The big bridge of Millau

Millau viaduct and mountainPart of the Millau Viaduct
Today was the day we were to see the ‘big bridge’ the construction of which we had seen on the BBC programme, Top Gear, about a year earlier.

It had seemed to be a real achievement in construction. Apparently it had been designed and the building led by British architects and engineers but it was French engineers who had seen the possibility. It is now the longest and highest bridge in France.

At 08:30 we were in the queue at the bus stop in Montpelier having slept well at the hotel to which we had been directed. This was the only accommodation where we had problems with facilities and that was that the water pressure for us on the 14th floor was almost non-existent. It took almost 15mins to run a tepid bath.

The queue to take the bus to Millau was longer than I expected it to be but there was plenty of space and we left promptly at 09:00. It was a beautiful drive from Montpelier to Millau. We climbed up into some gentle mountain countryside which was lush and green. About 1¾ hours later we began the gentle descent down into the town of Millau. Here were the narrowest streets I have ever envisioned. How the bus driver manoeuvred the bus around these with all the town traffic to contend with was difficult to imagine but he did an excellent job and we arrived safely at the bus terminus in the centre of town right on 10:30. Excellent driving.

As we disembarked the bus the driver reminded those of us who were to return to Montpelier that the bus departed at 15:30 sharp and he could wait for no one! From there we enjoyed a delightful and relaxing day in a very lovely southern French town. Not many whom we know had even heard of it but we were really glad that we are fans of Top Gear and so had learnt about the bridge.

Weir in riverA weir in the river in Millau

We had the choice of sailing up the river on a small boat to the bridge or walking and seeing the bridge from further afar and the town in more detail. We chose the latter as the boat trip would have taken about almost 2 hours in total. Although the town is a tourist attraction, at the time that we were there, it was still developing with an increase in visitors so was not too crowded yet. We were glad that we chose to ‘walk the town as we found some very interesting side streets which had some very quaint little shops. We made our way across an old bridge at the other end of town from the bus terminus and from there took a lovely walk along the river bank.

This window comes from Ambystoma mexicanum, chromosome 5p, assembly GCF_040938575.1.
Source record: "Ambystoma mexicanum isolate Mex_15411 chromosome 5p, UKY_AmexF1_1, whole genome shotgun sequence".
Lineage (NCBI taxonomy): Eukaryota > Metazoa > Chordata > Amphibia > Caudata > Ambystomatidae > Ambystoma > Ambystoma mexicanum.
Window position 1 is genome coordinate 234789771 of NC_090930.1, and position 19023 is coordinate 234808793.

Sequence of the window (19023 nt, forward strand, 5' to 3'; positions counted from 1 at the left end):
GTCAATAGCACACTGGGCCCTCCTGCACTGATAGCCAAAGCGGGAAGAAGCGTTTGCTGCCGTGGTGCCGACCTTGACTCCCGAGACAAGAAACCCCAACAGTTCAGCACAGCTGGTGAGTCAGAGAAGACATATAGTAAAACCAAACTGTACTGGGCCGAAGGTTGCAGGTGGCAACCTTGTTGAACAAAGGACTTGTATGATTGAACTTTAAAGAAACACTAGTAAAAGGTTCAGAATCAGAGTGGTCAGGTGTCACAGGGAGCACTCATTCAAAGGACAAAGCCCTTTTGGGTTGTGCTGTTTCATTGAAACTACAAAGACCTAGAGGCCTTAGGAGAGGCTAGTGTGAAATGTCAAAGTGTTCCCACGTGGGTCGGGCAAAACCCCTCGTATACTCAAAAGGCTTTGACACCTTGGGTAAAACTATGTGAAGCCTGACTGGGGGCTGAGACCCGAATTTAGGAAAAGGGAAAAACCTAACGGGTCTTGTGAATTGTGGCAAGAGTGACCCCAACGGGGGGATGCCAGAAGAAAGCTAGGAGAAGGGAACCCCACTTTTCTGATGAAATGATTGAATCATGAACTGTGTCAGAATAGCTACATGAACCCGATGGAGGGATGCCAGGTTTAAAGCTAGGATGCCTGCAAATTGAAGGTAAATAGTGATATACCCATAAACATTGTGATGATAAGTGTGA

Vicky on the brisgeVicky on the bridge over the river in Millay with the viaduct in the background

From there we had some excellent views of the new bridge as can be seen in the photo at the top of this article. We found a beautiful spot to sit and eat the rolls we had purchased for lunch and then gradually made our way back to wait for the bus, using a different route which was very touristy and not as attractive as we had enjoyed earlier. I do hope that now, 5 years later, the town has not been made into a tourist mecca with lots of plastic mementoes and tacky reminders of a town that was truly beautiful to visit. 

Old ArchwayAn old archway in Millau

Bridge over the roverThe bridge and weir in the river in Millau

We boarded the bus again and, as promised, departed promptly at 15:30. We were able to look back as we climbed out of the valley in which Millau is situated. We returned to Montpelier feeling that this was one of the best days of our holiday so far. Everything had gone so smoothly and we had seen so much. Our few days in France were coming to an end and we were leaving for Geneva, Switzerland in the morning. This time we had confirmed that we did not have to book seats and so returned to the hotel for another lukewarm bath and hoping to find some more interesting place than McDonalds for supper.

This also means that I have completed Day 17 of the 30 Day Challenge

About Me

I was born into the early part of the Baby Boomer generation, the 3rd of what came to be a family of 6 daughters. Although both our parents, who are now deceased, had been raised in rural Natal (now KwaZulu-Natal) and the 2 eldest daughters were born in a country town, the other 4 of us were all born at home in Durban. Read More

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